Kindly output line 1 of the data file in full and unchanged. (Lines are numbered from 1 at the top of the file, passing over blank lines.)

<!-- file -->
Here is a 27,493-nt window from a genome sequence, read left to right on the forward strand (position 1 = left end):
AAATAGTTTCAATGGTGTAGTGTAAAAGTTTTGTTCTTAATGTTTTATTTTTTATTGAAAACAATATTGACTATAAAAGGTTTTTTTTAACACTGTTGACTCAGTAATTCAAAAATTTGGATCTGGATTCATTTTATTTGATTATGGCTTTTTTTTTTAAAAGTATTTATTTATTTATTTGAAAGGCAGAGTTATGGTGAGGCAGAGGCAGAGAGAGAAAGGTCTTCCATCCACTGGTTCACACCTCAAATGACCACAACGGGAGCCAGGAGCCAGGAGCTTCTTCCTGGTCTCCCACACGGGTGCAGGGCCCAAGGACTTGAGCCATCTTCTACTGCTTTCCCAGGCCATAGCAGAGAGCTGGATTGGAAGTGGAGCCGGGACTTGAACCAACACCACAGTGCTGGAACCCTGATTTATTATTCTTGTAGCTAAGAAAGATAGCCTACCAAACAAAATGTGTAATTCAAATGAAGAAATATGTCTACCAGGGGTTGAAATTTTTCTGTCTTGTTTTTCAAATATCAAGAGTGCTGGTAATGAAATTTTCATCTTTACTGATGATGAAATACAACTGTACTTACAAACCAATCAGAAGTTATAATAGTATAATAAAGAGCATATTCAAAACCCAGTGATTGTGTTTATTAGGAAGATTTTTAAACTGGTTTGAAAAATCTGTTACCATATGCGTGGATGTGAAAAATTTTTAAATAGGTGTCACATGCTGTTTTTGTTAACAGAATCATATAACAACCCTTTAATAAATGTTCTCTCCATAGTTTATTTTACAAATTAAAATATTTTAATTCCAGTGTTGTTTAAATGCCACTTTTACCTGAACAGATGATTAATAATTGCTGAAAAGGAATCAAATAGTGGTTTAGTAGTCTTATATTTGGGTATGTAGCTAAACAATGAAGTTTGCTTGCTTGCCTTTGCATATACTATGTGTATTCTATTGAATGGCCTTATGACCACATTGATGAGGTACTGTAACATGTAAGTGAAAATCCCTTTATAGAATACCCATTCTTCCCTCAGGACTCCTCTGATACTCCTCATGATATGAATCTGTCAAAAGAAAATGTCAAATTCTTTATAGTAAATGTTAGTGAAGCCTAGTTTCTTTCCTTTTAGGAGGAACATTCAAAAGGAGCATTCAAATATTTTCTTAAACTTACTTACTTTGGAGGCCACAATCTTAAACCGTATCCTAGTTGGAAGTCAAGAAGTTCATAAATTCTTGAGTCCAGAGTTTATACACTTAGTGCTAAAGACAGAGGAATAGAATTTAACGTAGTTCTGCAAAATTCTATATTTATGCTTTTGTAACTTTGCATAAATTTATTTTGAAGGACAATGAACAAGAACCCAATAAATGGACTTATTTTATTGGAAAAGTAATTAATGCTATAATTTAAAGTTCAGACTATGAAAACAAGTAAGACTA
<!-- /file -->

Here is a 27,493-nt window from a genome sequence, read left to right on the forward strand (position 1 = left end):